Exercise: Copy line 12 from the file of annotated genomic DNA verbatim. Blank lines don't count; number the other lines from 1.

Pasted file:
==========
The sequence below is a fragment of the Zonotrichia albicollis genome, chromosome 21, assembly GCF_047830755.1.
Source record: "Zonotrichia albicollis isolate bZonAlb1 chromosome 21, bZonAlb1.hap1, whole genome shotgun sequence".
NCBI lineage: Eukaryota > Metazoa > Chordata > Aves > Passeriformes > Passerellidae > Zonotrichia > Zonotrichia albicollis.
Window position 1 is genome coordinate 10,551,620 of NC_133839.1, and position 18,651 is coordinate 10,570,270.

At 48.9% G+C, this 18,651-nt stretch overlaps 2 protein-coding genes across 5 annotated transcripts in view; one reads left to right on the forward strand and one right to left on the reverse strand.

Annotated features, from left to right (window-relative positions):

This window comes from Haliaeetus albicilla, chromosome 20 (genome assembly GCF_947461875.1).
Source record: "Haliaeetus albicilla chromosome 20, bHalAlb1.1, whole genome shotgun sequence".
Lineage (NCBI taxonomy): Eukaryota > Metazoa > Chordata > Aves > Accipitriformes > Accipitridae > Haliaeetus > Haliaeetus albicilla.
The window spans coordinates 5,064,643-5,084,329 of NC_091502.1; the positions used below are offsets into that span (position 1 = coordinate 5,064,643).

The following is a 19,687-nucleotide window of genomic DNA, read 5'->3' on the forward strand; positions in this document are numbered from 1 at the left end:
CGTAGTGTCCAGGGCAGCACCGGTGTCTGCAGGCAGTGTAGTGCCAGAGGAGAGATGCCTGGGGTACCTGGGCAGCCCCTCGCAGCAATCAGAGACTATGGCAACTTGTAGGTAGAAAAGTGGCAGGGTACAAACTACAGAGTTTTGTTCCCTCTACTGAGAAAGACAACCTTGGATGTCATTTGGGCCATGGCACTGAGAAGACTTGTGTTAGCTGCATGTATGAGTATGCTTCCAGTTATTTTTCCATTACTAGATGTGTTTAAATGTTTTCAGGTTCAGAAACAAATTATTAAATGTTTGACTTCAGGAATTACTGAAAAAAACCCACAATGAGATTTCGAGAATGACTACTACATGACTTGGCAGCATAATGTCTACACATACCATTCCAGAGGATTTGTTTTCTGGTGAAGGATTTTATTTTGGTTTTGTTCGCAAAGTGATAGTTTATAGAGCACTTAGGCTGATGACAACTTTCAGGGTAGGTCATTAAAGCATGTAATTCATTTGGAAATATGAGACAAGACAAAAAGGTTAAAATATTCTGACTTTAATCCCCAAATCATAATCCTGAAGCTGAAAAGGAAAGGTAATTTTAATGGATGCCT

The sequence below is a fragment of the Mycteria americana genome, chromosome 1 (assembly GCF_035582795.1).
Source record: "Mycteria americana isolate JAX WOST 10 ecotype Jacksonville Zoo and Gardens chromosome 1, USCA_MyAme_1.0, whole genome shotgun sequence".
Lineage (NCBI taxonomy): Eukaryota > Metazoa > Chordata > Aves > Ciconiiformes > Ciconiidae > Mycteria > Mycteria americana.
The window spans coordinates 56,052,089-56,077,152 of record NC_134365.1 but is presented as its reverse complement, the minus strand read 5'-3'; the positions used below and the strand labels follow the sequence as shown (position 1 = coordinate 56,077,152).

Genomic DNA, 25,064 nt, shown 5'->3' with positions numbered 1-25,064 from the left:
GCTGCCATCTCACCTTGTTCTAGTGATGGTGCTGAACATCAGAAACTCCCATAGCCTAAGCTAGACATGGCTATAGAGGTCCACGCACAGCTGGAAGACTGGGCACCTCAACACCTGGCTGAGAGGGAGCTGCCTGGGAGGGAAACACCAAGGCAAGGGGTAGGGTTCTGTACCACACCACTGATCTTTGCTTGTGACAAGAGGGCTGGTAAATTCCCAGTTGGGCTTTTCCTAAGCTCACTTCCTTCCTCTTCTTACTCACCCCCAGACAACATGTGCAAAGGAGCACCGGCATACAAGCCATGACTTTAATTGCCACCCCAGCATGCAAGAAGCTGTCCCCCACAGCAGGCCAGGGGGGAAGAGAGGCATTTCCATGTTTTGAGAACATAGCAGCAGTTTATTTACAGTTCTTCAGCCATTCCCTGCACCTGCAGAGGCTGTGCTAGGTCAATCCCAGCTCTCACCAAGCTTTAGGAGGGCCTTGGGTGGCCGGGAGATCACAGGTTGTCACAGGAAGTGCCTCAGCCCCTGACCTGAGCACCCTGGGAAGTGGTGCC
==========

CGTAGTGTCCAGGGCAGCACCGGTGTCTGCAGGCAGTGTAGTGCCAGAGGAGAGATGCCTGGGGTACCTGGGCAGCCCCTCGCAGCAATCAGAGACTATGGCAACTTGTAGGTAGAAAAGTGGCAGGGTACAAACTACAGAGTTTTGTTCCCTCTACTGAGAAAGACAACCTTGGATGTCATTTGGGCCATGGCACTGAGAAGACTTGTGTTAGCTGCATGTATGAGTATGCTTCCAGTTATTTTTCCATTACTAGATGTGTTTAAATGTTTTCAGGTTCAGAAACAAATTATTAAATGTTTGACTTCAGGAATTACTGAAAAAAACCCACAATGAGATTTCGAGAATGACTACTACATGACTTGGCAGCATAATGTCTACACATACCATTCCAGAGGATTTGTTTTCTGGTGAAGGATTTTATTTTGGTTTTGTTCGCAAAGTGATAGTTTATAGAGCACTTAGGCTGATGACAACTTTCAGGGTAGGTCATTAAAGCATGTAATTCATTTGGAAATATGAGACAAGACAAAAAGGTTAAAATATTCTGACTTTAATCCCCAAATCATAATCCTGAAGCTGAAAAGGAAAGGTAATTTTAATGGATGCCT